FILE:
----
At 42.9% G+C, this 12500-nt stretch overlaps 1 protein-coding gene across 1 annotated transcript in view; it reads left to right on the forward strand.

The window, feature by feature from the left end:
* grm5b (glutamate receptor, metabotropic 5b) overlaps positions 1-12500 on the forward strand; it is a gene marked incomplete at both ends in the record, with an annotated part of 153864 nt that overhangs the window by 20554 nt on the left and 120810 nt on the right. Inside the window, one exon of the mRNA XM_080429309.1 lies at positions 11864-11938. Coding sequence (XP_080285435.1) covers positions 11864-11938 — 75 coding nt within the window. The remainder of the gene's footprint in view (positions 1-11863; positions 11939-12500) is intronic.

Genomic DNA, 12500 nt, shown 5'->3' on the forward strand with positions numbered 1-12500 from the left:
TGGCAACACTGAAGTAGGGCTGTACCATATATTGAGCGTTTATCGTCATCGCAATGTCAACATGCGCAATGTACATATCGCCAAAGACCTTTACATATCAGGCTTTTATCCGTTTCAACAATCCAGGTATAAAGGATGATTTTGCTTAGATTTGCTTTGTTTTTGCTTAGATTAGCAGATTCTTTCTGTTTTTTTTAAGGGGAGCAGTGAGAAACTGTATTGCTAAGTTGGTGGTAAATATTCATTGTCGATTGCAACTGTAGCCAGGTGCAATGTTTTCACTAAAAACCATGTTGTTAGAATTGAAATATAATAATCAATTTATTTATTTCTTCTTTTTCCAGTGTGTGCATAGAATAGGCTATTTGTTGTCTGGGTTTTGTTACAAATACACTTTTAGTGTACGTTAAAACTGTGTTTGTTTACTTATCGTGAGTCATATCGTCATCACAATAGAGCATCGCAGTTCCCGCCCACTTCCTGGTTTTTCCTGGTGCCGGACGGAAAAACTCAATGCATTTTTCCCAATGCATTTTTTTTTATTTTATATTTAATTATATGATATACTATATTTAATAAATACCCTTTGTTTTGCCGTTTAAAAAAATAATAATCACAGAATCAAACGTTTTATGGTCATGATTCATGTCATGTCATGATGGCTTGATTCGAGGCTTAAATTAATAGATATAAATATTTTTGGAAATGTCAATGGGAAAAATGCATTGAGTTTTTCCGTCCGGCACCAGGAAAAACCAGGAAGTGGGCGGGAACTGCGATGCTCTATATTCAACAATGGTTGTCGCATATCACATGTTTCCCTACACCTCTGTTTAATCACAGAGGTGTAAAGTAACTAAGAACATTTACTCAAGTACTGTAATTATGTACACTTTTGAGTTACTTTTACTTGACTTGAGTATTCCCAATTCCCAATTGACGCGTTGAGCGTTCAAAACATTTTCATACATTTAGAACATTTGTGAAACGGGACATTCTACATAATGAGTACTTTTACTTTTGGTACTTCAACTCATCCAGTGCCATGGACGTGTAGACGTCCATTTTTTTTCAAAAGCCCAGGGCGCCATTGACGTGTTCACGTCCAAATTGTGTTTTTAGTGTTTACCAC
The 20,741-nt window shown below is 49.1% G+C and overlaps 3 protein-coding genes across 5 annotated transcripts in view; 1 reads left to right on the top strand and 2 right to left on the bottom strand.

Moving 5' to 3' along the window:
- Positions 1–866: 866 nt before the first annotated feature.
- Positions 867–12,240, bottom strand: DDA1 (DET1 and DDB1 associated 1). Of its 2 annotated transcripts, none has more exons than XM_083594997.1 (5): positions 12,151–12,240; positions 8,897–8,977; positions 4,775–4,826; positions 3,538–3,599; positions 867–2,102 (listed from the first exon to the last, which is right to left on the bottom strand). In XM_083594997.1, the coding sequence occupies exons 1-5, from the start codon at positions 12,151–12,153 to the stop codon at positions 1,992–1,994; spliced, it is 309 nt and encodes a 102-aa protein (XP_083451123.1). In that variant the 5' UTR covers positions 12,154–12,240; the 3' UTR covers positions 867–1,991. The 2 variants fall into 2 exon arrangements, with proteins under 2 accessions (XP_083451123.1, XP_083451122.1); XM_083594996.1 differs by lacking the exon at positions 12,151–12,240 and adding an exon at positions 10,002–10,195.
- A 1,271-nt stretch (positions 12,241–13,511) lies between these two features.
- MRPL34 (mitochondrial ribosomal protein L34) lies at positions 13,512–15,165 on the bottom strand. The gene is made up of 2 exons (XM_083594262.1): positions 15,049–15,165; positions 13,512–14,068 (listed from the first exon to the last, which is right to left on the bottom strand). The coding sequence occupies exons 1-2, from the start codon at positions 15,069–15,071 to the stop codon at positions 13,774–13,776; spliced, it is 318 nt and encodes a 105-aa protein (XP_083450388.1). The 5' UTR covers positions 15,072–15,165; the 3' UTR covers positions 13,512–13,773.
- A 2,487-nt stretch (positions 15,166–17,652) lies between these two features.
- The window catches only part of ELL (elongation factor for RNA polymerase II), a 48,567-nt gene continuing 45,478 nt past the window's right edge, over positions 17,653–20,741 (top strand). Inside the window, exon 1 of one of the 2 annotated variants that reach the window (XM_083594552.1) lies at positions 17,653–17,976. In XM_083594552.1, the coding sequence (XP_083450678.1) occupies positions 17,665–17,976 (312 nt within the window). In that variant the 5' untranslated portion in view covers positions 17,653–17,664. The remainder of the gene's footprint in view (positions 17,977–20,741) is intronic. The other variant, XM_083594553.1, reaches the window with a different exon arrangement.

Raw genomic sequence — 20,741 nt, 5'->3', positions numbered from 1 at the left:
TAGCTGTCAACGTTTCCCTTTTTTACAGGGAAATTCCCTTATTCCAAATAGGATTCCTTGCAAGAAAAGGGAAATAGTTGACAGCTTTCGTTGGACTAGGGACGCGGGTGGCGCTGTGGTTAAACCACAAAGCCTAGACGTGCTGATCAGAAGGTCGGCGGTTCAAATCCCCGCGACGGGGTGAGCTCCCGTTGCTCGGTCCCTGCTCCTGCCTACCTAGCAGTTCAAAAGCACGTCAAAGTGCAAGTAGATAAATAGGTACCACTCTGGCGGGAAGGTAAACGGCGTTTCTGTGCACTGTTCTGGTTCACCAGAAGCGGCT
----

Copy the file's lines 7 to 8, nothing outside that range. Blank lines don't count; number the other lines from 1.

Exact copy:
Moving 5' to 3' along the window:
- Positions 1–866: 866 nt before the first annotated feature.